For the patient who has had a bleed in the brain, they are initially treated conservatively unless they have large areas of bleeding that are compromising brain function, that is, compressing healthy tissue. In this scenario, emergency surgery can be performed to evacuate the blood but this is done relatively rarely. Depending on the location and type of bleeding, studies may be done to look for aneurysm of the blood vessels in the brain. These aneurysms are enlarged sections of blood vessels with weak walls which are prone to rupture. Often, these can be treated either surgically or by invasive procedures and prevent future stroke. Aside from addressing the stroke itself, treatment in hospital is geared towards trying to prevent extension of the area of stroke, to identifying and treating underlying causes.
An important component of hospital stroke care is the initiation of rehabilitation. Many patients who present with deficits secondary to stroke will have improvement over time. In some patients this can be significant and nearly complete. Physical and occupational therapy are important in maximising functional recovery after a stroke. In patients in whom speech and language are affected speech therapy can also be useful. In many patients these therapies continue at specialist rehabilitation institutes or as an outpatient from home.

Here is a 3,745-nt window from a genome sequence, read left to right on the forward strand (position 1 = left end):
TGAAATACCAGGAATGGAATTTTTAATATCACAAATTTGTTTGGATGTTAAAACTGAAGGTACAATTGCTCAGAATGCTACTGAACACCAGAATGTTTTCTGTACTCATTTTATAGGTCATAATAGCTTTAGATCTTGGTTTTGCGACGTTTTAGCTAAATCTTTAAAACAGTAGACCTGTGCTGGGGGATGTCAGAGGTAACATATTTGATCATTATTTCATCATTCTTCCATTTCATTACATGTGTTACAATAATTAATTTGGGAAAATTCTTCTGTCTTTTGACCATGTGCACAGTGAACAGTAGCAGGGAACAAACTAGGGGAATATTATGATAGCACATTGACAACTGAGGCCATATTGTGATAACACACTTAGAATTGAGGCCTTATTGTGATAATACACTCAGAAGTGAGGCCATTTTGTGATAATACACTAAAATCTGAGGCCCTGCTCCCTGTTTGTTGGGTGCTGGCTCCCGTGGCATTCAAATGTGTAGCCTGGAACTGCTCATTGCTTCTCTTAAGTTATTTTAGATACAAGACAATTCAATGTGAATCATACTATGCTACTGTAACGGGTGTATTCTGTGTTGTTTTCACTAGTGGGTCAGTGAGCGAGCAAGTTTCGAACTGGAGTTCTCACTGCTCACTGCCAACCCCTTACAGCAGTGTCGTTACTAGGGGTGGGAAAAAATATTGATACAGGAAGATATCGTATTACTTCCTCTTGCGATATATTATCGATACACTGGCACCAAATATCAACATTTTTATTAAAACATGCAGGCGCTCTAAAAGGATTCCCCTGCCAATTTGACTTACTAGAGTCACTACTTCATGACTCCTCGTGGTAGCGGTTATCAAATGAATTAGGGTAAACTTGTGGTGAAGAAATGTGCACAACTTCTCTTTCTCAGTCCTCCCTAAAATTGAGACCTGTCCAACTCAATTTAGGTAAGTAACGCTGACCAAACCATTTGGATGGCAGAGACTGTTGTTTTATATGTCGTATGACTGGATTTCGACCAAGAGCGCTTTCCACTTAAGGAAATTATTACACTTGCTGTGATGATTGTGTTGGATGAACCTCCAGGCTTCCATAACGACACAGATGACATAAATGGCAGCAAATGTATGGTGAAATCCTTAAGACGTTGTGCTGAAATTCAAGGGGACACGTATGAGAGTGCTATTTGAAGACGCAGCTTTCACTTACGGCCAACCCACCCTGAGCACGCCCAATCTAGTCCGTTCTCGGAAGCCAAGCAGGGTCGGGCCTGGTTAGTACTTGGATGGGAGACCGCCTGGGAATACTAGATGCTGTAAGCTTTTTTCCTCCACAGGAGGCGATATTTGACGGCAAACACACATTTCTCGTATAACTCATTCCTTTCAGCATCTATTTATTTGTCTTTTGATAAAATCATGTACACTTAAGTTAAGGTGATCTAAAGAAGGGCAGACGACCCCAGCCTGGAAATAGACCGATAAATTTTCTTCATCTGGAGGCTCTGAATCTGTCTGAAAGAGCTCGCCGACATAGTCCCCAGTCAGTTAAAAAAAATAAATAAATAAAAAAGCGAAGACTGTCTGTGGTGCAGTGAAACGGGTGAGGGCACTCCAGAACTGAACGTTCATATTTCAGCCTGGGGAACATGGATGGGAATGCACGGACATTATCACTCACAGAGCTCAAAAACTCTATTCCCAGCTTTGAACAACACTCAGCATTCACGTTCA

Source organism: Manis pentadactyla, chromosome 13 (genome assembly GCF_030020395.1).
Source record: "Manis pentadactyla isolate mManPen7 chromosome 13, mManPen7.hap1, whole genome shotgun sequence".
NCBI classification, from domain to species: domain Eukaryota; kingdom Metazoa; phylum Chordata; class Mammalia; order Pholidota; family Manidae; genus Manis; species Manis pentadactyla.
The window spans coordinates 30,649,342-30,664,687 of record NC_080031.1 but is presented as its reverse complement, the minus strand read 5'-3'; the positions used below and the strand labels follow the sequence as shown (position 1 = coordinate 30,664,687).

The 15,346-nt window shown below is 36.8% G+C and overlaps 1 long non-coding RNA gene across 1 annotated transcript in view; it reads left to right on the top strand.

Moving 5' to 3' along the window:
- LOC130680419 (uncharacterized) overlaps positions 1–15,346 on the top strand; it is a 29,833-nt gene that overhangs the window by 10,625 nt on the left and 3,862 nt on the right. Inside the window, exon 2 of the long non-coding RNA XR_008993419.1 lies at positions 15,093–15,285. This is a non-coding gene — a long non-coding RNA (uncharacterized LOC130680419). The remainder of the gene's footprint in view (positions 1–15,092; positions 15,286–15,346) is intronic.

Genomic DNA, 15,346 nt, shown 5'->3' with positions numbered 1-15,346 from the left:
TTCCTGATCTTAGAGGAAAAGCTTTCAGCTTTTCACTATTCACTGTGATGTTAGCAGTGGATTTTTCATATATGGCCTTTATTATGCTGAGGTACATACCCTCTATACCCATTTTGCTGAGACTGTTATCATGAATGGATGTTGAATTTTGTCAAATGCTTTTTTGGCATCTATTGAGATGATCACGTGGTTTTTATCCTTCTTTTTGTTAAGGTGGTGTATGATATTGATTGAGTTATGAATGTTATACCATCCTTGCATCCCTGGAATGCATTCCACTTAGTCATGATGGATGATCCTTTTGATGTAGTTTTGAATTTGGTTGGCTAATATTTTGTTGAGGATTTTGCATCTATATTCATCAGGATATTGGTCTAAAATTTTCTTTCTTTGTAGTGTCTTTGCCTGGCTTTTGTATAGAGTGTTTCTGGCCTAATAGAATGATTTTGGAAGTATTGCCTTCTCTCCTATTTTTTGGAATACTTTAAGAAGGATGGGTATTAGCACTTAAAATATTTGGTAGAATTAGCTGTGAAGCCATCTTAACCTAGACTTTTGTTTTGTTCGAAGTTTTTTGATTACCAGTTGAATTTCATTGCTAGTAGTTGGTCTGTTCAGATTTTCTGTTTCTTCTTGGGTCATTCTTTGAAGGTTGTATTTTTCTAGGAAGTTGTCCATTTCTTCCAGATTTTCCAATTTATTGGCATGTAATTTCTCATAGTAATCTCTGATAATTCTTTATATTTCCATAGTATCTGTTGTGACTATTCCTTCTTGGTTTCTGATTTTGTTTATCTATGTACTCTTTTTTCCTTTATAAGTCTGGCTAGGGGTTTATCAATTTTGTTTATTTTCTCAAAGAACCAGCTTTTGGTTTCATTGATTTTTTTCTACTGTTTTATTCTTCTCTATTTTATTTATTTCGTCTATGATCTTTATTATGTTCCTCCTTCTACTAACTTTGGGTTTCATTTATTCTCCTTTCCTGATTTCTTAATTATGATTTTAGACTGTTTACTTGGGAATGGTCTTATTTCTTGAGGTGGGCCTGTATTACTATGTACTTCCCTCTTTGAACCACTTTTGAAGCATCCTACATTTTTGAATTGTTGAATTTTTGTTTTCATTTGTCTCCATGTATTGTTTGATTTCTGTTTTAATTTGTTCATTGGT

After Stroke Prevention
Once a patient has had a stroke it become extremely important to try to prevent recurrence. For ischemic strokes both aspirin and statin (cholesterol drug therapy) have been shown to reduce the chance of a second stroke. Hypertension and diabetes should be treated if present, and the patient should be encouraged to exercise. If an aneurysm in the brain is the cause of bleeding, this can often be treated surgically or through special procedures again reducing the chance of a second stroke. If underlying causes are found, for example, irregular heart rhythm, clotting in the heart, significant obstruction to blood flow in the vessels of the neck, abnormalities of the blood that promote clotting, these should be addressed. A patient that has had a stroke is often at risk for cardiovascular disease and disease in other blood vessels so that the measures that we suggest for heart health and a healthy lifestyle should be followed.
Dr Ernest Madu, MD, FACC and Dr Paul Edwards, MD, FACC are Consultant Cardiologists at Heart Institute of the Caribbean (HIC) and HIC Heart Hospital. Correspondence to email@example.com or call 876-906-2107